Ring current effects: Factors affecting the NMR chemical shift of molecules adsorbed on porous carbons

Accepted version
Repository DOI

Change log
Forse, AC 
Griffin, JM 
Presser, V 
Gogotsi, Y 
Grey, CP 

Nuclear magnetic resonance (NMR) spectroscopy is increasingly being used to study the adsorption of molecules in porous carbons, a process which underpins applications ranging from electrochemical energy storage to water purification. Here we present density functional theory (DFT) calculations of the nucleus-independent chemical shift (NICS) near various sp2-hybridized carbon fragments to explore the structural factors that may affect the resonance frequencies observed for adsorbed species. The domain size of the delocalized electron system affects the calculated NICSs, with larger domains giving rise to larger chemical shieldings. In slit pores, overlap of the ring current effects from the pore walls is shown to increase the chemical shielding. Finally, curvature in the carbon sheets is shown to have a significant effect on the NICS. The trends observed are consistent with existing NMR results as well as new spectra presented for an electrolyte adsorbed on carbide-derived carbons prepared at different temperatures.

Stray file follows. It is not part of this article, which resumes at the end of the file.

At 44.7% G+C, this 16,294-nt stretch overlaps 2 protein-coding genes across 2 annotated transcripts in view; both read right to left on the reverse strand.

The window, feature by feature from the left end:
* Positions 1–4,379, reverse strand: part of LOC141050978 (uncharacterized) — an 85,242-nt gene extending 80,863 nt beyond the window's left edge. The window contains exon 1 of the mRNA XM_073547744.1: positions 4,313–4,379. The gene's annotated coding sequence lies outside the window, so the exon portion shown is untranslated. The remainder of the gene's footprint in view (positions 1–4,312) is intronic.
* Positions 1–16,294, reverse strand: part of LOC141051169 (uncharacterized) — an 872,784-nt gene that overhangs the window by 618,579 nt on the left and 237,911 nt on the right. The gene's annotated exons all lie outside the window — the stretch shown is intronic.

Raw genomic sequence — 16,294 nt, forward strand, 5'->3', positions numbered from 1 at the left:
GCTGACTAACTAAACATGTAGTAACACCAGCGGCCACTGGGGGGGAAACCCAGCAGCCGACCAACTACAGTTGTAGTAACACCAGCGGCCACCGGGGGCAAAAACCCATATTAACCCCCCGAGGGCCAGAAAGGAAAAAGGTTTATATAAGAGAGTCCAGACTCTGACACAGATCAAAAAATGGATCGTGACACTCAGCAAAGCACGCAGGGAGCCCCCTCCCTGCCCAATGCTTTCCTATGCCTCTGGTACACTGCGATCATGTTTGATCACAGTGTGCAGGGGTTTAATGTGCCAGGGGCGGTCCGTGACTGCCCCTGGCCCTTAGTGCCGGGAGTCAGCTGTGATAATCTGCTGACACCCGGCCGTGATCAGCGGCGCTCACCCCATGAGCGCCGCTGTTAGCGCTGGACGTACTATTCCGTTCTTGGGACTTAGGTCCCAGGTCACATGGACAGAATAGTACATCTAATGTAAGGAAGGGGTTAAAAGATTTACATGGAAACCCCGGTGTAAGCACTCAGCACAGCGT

34 Chemical Sciences, 3406 Physical Chemistry, 3407 Theoretical and Computational Chemistry
Journal Title
Journal of Physical Chemistry C
Conference Name
Journal ISSN
Volume Title
American Chemical Society (ACS)
Engineering and Physical Sciences Research Council (EP/L019469/1)
A.C.F., J.M.G., and C.P.G. acknowledge the Sims Scholarship (A.C.F.), EPSRC (via the Supergen consortium; J.M.G.), and the EU ERC (via an Advanced Fellowship to C.P.G.) for funding. CDC synthesis at Drexel University was supported by the U.S. Department of Energy, Office of Science, Basic Energy Sciences, under Award #ER46473. V.P. acknowledges funding from the German Federal Ministry for Research and Education (BMBF) in support of the nanoEES3D project (Award 03EK3013) as part of the strategic funding initiative energy storage framework and thanks Prof. Eduard Arzt (INM) for his continuing support. Mohamed Shamma and Boris Dyatkin (Drexel University) are thanked for their support in the synthesis of CDC material. DFT calculations were performed using the Darwin Supercomputer of the University of Cambridge High Performance Computing Service, provided by Dell Inc. using Strategic Research Infrastructure Funding from the Higher Education Funding Council for England and funding from the Science and Technology Facilities Council.